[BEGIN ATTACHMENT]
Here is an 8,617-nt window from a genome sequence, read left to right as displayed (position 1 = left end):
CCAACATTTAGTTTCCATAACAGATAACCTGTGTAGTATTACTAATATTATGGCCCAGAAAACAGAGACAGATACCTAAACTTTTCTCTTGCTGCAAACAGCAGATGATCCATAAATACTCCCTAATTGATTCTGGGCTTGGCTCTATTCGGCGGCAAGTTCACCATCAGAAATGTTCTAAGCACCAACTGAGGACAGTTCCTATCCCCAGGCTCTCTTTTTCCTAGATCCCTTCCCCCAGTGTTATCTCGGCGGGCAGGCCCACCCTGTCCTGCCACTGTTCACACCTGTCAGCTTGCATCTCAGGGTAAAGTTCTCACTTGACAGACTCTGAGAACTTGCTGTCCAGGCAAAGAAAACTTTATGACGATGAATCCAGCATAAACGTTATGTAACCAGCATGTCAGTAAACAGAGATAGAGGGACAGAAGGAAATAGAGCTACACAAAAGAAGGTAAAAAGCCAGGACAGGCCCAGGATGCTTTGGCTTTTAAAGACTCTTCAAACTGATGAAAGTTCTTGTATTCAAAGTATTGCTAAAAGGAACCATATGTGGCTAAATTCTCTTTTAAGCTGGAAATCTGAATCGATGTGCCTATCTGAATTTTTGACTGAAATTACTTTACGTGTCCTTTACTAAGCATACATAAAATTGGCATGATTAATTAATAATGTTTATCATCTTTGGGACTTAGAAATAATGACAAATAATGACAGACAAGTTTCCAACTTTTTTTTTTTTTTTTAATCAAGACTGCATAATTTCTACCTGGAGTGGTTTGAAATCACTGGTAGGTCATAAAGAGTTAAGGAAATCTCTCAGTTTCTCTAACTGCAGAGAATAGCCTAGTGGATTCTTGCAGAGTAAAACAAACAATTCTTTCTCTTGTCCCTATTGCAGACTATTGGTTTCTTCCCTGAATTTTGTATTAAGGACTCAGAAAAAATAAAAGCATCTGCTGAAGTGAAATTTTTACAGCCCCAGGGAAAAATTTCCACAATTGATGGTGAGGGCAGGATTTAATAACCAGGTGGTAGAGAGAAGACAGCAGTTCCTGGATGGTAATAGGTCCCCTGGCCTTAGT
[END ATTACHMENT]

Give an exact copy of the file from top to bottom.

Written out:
Here is an 8,617-nt window from a genome sequence, read left to right as displayed (position 1 = left end):
CCAACATTTAGTTTCCATAACAGATAACCTGTGTAGTATTACTAATATTATGGCCCAGAAAACAGAGACAGATACCTAAACTTTTCTCTTGCTGCAAACAGCAGATGATCCATAAATACTCCCTAATTGATTCTGGGCTTGGCTCTATTCGGCGGCAAGTTCACCATCAGAAATGTTCTAAGCACCAACTGAGGACAGTTCCTATCCCCAGGCTCTCTTTTTCCTAGATCCCTTCCCCCAGTGTTATCTCGGCGGGCAGGCCCACCCTGTCCTGCCACTGTTCACACCTGTCAGCTTGCATCTCAGGGTAAAGTTCTCACTTGACAGACTCTGAGAACTTGCTGTCCAGGCAAAGAAAACTTTATGACGATGAATCCAGCATAAACGTTATGTAACCAGCATGTCAGTAAACAGAGATAGAGGGACAGAAGGAAATAGAGCTACACAAAAGAAGGTAAAAAGCCAGGACAGGCCCAGGATGCTTTGGCTTTTAAAGACTCTTCAAACTGATGAAAGTTCTTGTATTCAAAGTATTGCTAAAAGGAACCATATGTGGCTAAATTCTCTTTTAAGCTGGAAATCTGAATCGATGTGCCTATCTGAATTTTTGACTGAAATTACTTTACGTGTCCTTTACTAAGCATACATAAAATTGGCATGATTAATTAATAATGTTTATCATCTTTGGGACTTAGAAATAATGACAAATAATGACAGACAAGTTTCCAACTTTTTTTTTTTTTTTTAATCAAGACTGCATAATTTCTACCTGGAGTGGTTTGAAATCACTGGTAGGTCATAAAGAGTTAAGGAAATCTCTCAGTTTCTCTAACTGCAGAGAATAGCCTAGTGGATTCTTGCAGAGTAAAACAAACAATTCTTTCTCTTGTCCCTATTGCAGACTATTGGTTTCTTCCCTGAATTTTGTATTAAGGACTCAGAAAAAATAAAAGCATCTGCTGAAGTGAAATTTTTACAGCCCCAGGGAAAAATTTCCACAATTGATGGTGAGGGCAGGATTTAATAACCAGGTGGTAGAGAGAAGACAGCAGTTCCTGGATGGTAATAGGTCCCCTGGCCTTAGT